I'm not sure, what you are trying to achieve, though.  Why can't you use SystemC (which is just C++ at the end anyway)?

Greetings from Duisburg,
  Philipp

Because in my project, we need to use our models in a non-SystemC simulator(C++ based). We do not want to use SystemC scheduler. We only want to use TLM-2.0 to unify function calls between our modules. Another thing is that we do not want to link SystemC library because SystemC seems have some global objects which may not easy to support checkpointing.

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1 hour ago, taog said:

Because in my project, we need to use our models in a non-SystemC simulator(C++ based). We do not want to use SystemC scheduler. We only want to use TLM-2.0 to unify function calls between our modules. Another thing is that we do not want to link SystemC library because SystemC seems have some global objects which may not easy to support checkpointing.

In our environment we have one simulator that uses SystemC hierarchy and elaboration, but does not use SystemC scheduler. There is no problem with check-pointing : when we need to restore from checkpoint we just re-run SystemC elaboration and then apply checkpoint state.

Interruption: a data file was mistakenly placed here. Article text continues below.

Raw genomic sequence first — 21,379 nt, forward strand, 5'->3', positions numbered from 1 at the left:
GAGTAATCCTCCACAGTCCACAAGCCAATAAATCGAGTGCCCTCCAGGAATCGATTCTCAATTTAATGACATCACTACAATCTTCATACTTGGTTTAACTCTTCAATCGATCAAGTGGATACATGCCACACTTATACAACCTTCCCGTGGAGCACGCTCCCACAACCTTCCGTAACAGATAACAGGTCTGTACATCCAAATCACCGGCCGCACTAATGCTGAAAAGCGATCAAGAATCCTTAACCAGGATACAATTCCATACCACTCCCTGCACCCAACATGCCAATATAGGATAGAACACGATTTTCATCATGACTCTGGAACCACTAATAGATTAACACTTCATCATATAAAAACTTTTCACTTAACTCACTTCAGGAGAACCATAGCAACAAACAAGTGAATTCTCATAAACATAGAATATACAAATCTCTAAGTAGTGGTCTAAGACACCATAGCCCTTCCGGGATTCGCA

But using TLM-2.0 without SystemC elaboration is not possible, because internally it has core SystemC objects like ports and exports. So probably you don't need SystemC at all.

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21 hours ago, Roman Popov said:

In our environment we have one simulator that uses SystemC hierarchy and elaboration, but does not use SystemC scheduler. There is no problem with check-pointing : when we need to restore from checkpoint we just re-run SystemC elaboration and then apply checkpoint state.

But using TLM-2.0 without SystemC elaboration is not possible, because internally it has core SystemC objects like ports and exports. So probably you don't need SystemC at all.

I'm really agree with you. I think it's because of we do not familiar with SystemC implement, and not sure if it would bring us some side-effects or restrictions when we apply SystemC in all our models. What we need is that we can reuse our models under different simulators with as less effort as possible.